College of Law grad earns top score in Florida bar exam

Vanessa Adrian/Contributing Writer

Like all aspiring lawyers, Alexander Martini hoped for a good score on the Florida Bar exam.

Martini, a recent University law graduate, did more than just good— he received the top score in the state.

The examination is administered twice per year and consists of two parts: the Florida portion and the multistate portion. Each part is divided for the individuals to complete within two days.

Martini said he had a lot of experience taking licensure tests: He took an insurance/annuity exam, three security exams and four Certified Public Accountant exams.

“I was confident my study approach would be effective,” he said.

Martini dedicated time outside of his work in the engineering offices to study religiously for the exam.

“For nine weeks, I studied every weekend, every evening after work, during lunch and listened to recordings in the car while driving,” he said.

Martini began FIU Law in Aug. 2010, after attending undergraduate and graduate school at Florida Atlantic University.  Martini’s background as an undergraduate was in accounting and finance, but during the pursuit of his master’s degree, he began to focus on tax.

Before arriving at FIU, he stumbled through different career choices before ultimately making his decision.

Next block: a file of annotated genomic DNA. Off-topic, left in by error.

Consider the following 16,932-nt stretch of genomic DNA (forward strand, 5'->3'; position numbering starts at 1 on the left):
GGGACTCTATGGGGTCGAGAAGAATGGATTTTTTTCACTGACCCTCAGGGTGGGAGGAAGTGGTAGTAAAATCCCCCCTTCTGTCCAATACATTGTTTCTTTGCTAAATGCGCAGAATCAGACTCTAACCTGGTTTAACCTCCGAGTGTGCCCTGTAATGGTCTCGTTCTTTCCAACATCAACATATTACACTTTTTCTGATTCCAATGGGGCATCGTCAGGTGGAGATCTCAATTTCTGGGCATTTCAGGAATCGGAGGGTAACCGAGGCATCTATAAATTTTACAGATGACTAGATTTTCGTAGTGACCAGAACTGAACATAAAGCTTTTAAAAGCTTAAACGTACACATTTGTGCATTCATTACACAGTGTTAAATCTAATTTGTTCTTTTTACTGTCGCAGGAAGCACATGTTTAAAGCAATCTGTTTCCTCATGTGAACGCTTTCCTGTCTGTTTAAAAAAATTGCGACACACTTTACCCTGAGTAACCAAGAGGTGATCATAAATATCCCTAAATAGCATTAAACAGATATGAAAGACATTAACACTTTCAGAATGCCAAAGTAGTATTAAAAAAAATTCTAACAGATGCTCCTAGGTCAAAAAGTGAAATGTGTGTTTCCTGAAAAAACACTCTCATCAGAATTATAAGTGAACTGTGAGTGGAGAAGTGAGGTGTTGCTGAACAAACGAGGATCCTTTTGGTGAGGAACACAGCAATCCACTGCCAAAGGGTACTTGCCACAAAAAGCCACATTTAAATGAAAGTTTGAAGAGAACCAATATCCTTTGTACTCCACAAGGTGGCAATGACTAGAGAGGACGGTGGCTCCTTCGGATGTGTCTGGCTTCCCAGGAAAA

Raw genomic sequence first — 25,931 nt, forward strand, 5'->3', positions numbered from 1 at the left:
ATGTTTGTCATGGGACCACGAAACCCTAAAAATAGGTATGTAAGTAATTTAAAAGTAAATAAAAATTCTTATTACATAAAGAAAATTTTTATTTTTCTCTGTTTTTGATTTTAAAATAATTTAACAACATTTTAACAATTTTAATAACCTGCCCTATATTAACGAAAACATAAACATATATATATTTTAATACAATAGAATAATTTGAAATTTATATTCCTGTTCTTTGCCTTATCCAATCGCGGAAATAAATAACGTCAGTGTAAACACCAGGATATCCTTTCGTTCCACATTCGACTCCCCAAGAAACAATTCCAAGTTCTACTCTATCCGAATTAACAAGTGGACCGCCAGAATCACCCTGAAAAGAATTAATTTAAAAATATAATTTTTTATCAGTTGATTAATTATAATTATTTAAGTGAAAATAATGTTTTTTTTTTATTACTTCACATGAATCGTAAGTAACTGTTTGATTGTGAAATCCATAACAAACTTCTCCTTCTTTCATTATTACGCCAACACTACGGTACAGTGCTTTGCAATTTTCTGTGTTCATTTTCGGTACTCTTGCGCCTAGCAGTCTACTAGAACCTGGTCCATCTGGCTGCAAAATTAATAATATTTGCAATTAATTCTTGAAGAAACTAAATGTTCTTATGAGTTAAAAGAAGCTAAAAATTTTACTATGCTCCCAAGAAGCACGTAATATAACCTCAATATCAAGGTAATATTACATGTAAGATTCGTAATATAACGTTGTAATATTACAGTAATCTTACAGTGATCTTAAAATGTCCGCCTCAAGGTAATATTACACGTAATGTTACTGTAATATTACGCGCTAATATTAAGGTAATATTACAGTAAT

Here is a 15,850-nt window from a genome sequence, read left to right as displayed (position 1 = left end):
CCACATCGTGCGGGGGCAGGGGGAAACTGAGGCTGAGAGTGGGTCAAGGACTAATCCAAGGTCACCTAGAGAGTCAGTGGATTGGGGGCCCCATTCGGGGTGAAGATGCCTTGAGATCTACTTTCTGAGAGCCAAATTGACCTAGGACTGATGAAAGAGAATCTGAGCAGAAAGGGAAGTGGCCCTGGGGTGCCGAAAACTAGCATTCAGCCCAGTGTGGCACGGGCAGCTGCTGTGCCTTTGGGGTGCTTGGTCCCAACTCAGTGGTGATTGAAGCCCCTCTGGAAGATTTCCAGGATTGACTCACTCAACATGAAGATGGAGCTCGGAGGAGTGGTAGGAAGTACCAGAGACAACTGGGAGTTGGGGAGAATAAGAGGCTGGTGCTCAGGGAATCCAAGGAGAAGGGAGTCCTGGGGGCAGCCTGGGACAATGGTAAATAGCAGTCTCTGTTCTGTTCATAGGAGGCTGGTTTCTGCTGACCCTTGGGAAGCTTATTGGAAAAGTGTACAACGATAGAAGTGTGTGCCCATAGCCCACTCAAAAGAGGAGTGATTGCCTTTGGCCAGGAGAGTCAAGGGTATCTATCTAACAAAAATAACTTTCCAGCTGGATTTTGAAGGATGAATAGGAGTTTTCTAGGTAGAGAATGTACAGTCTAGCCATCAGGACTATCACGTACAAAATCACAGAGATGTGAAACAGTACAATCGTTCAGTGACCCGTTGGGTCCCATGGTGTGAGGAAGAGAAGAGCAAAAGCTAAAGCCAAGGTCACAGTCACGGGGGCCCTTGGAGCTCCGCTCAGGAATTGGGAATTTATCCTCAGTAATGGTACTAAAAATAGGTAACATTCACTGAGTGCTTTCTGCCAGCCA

“Coming from a family of modest means, I had a passion for financial planning and wanted to make a career of it,” he said.

Martini began working in banking and financial services, obtaining insurance and security license, along with beginning his MBA with a focus on financial planning.

“As fate would have it, FAU cancelled the financial planning concentration at the same time that I became tired of the instability and sales involved in the financial service industry,” he said.

After that, Martini decided to shift focus, changing the area of his master’s degree to taxation and taking a position with the IRS as a revenue agent.

“At that point, I knew that I was going to law school and my goal was to become an attorney in the IRS Office of Chief Counsel,” he said.

While working full-time in banking after finishing his associate’s degree, Martini took a full load of graduate classes.

“I think the complexity of tax law motivated me to go to law school,” he said. “I recognized how pervasive the impact of the law is in society, and I felt that a legal education could make me a more informed, more empowered citizen.”

He continued to work full-time while completing his bachelor’s, master’s and law degrees and was a revenue agent throughout law school. While accomplishing this, Martini also left a large impact on his professors.

“I was delighted to hear that Alexander had done so well, but I was not at all surprised, given his outstanding performance in law school,” said Professor Jose Gabilondo. “The Florida Bar will be lucky to have him.”

Along with Gabilondo’s courses, Martini took Professor Thomas Baker’s Constitutional Law and First Amendment courses and had the opportunity to work with him as one of his research assistants for his last year-and-a-half of law school.

“Alex is a credit to this law school,” Baker said. “He will be an excellent lawyer.”

After working very hard in law school and studying for the bar exam, Martini started working as a Chief Counsel attorney in September and fulfilled his dreams.

“It was surreal to know that I finished one long, hard chapter of my life and was beginning a new one,” Martini said.

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